ECCLESMACHAN, a parish, in the county of Linlithgow; containing, with the villages of ThreeMile-town and Waterston, 303 inhabitants, of whom 97 are in the village of Ecclesmachan, 1 mile (N.) from Uphall. This place derives its name from the dedication of its ancient church to St. Machan, who flourished in the ninth century. The parish, which is separated into two detached portions by the intervention of a part of the parish of Linlithgow, comprises an area of 2458 acres; about 2300 are arable and pasture, 130 woodland and plantations, and the remainder roads and waste. The surface rises into two ridges, of which that in the western portion of the parish attains an elevation of 600 feet, and is intersected by several shallow ravines; the eastern ridge, of less height, is precipitously steep, rising on the south into an abrupt eminence called Tar or Tor Hill. The lower grounds are watered by several small streams that flow into the river Almond; and the prevailing scenery is softened by the thriving plantations that have been formed on the lands of Blackeraig. The soil is generally fertile; the lands, which are divided into farms of moderate extent, are under good cultivation, and the best system of husbandry has been adopted. The crops are, wheat, barley, oats, beans, and turnips; the grounds are well inclosed with hedges of thorn and ditches, and draining has been practised to some extent, but there is still great room for improvement. The rearing of live stock is confined chiefly to the Ayrshire breed of cattle, with a cross of the short-horned; oxen of the Angus or Highland breed, and black-faced sheep, are fattened on the pastures. Coal is plentiful, and was formerly wrought in several parts; sandstone is found on most of the lands; and in the vicinity of the rocks, which are principally of trap, are found large beds of indurated clay, interspersed occasionally with seams of ironstone. The rateable annual value of the parish is £2718.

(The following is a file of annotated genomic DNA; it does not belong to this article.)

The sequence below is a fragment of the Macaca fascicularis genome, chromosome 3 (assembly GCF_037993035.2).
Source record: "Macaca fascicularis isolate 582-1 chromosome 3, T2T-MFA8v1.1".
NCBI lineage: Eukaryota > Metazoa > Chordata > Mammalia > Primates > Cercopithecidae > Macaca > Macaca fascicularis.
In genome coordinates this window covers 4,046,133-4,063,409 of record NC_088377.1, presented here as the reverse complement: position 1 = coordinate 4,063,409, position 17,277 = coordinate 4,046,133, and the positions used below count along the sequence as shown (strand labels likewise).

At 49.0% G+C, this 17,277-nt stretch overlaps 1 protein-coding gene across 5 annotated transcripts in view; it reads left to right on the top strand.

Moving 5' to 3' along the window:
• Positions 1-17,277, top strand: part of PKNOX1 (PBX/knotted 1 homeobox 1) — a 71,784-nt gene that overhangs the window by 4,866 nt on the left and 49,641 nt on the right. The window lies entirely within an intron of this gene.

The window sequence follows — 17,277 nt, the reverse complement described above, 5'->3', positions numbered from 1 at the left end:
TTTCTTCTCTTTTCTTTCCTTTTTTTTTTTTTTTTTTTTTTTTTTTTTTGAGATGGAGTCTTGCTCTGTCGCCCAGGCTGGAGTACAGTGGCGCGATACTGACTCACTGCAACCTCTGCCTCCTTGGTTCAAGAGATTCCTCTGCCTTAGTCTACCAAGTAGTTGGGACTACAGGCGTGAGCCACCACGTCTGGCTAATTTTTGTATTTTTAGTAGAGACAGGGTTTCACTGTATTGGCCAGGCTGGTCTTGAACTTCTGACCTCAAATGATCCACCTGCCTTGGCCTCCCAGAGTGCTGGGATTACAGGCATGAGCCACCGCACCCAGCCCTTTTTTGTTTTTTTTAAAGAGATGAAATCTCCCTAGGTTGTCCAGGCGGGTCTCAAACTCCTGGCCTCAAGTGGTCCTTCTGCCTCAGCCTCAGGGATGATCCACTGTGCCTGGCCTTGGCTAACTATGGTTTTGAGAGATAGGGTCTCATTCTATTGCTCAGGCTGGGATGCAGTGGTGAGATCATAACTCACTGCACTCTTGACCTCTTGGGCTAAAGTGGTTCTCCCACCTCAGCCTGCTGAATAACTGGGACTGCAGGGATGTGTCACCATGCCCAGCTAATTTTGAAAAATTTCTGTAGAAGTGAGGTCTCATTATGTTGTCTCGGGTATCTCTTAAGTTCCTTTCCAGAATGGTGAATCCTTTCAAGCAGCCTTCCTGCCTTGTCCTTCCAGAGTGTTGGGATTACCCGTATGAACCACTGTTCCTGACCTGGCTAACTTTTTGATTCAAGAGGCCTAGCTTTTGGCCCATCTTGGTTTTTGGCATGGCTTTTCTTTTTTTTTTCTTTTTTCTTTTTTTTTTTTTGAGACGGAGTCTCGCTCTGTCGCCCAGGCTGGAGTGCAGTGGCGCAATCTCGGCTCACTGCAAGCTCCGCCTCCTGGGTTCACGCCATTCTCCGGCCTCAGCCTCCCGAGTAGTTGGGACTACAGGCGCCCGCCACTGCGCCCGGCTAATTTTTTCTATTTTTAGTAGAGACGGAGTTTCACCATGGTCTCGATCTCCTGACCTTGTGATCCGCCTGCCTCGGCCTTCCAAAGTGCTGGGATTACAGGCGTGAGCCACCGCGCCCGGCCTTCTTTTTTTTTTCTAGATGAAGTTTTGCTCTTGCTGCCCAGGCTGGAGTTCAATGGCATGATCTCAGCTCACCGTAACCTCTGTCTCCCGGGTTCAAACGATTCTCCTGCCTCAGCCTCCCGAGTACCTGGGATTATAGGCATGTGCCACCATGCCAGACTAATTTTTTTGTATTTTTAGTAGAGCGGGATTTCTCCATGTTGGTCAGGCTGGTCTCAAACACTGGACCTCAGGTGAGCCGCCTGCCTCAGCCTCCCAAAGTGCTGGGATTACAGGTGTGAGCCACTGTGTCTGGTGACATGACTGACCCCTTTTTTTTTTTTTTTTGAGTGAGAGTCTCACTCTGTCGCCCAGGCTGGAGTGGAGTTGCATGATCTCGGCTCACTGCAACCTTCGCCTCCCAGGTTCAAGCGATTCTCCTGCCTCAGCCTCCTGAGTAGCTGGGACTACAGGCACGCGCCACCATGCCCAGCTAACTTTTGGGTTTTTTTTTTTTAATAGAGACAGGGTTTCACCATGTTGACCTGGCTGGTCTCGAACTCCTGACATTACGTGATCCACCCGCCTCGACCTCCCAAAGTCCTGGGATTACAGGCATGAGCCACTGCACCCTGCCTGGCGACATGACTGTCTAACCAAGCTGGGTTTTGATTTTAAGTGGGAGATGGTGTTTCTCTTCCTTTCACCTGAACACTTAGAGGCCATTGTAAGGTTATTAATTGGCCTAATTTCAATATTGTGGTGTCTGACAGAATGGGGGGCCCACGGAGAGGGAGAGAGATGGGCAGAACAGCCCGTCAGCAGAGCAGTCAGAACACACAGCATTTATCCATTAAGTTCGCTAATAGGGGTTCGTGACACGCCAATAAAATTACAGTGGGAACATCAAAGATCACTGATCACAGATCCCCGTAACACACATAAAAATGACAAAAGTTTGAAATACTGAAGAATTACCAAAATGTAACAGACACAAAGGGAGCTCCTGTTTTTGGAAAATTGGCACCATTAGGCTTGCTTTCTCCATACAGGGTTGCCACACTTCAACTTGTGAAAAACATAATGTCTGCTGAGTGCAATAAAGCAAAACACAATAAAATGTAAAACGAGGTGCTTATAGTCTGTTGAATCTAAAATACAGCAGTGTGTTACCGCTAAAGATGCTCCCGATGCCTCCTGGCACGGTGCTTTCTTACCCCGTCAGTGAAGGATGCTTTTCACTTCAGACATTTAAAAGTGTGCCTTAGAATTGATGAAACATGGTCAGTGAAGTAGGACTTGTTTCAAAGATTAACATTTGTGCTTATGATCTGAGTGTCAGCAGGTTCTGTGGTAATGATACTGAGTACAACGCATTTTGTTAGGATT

The village consists of a few houses near the church, and facility of communication is afforded by roads kept in excellent repair by statute labour, and by the road from Edinburgh to Falkirk, and the Glasgow middle road, of which the former passes through the northern extremity of the parish, and the latter close by its southern border. The ecclesiatical affairs are under the superintendence of the presbytery of Linlithgow and synod of Lothian and Tweeddale; patron, the Earl of Hopetoun. The minister's stipend is £256. 12., with a manse, and a glebe valued at £15 per annum. The church, which was nearly rebuilt in the beginning of the last century, and thoroughly repaired in 1822, is a plain structure containing 153 sittings. The parochial school is attended by about fifty children: the master has a salary of £34, with a house and garden, and the fees average about £20 per annum. A school was erected on the border of the parish by the late Robert Warden, Esq.; the master is solely dependent on the fees, having only the house rent free, which in summer is used as a preaching-station on the Sabbath evenings. On the Tar hill is a spring called the Bullion Well, the water of which is slightly impregnated with sulphuretted hydrogen. William Hamilton, a poet of eminence in the early part of the 18th century, was either born, or resided in the parish.

A Topographical dictionary of Scotland. . 1856.

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